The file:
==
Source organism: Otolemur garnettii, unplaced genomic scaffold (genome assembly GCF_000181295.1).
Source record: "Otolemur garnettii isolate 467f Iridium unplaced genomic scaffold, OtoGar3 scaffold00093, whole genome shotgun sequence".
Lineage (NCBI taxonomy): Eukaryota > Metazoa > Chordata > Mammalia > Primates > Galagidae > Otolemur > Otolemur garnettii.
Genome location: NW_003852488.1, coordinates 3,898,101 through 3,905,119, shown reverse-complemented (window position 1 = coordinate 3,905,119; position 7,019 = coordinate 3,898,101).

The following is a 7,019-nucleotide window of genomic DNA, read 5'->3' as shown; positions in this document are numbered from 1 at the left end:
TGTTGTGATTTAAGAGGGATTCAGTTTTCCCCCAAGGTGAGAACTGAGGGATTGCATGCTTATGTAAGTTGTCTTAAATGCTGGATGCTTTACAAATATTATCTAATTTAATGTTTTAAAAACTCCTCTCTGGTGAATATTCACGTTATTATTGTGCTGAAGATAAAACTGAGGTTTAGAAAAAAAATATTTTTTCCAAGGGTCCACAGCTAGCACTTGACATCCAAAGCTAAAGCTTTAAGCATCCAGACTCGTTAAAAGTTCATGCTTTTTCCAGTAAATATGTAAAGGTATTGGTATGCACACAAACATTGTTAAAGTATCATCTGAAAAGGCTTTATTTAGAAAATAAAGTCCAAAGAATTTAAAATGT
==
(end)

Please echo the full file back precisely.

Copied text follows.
Source organism: Otolemur garnettii, unplaced genomic scaffold (genome assembly GCF_000181295.1).
Source record: "Otolemur garnettii isolate 467f Iridium unplaced genomic scaffold, OtoGar3 scaffold00093, whole genome shotgun sequence".
Lineage (NCBI taxonomy): Eukaryota > Metazoa > Chordata > Mammalia > Primates > Galagidae > Otolemur > Otolemur garnettii.
Genome location: NW_003852488.1, coordinates 3,898,101 through 3,905,119, shown reverse-complemented (window position 1 = coordinate 3,905,119; position 7,019 = coordinate 3,898,101).

The following is a 7,019-nucleotide window of genomic DNA, read 5'->3' as shown; positions in this document are numbered from 1 at the left end:
TGTTGTGATTTAAGAGGGATTCAGTTTTCCCCCAAGGTGAGAACTGAGGGATTGCATGCTTATGTAAGTTGTCTTAAATGCTGGATGCTTTACAAATATTATCTAATTTAATGTTTTAAAAACTCCTCTCTGGTGAATATTCACGTTATTATTGTGCTGAAGATAAAACTGAGGTTTAGAAAAAAAATATTTTTTCCAAGGGTCCACAGCTAGCACTTGACATCCAAAGCTAAAGCTTTAAGCATCCAGACTCGTTAAAAGTTCATGCTTTTTCCAGTAAATATGTAAAGGTATTGGTATGCACACAAACATTGTTAAAGTATCATCTGAAAAGGCTTTATTTAGAAAATAAAGTCCAAAGAATTTAAAATGT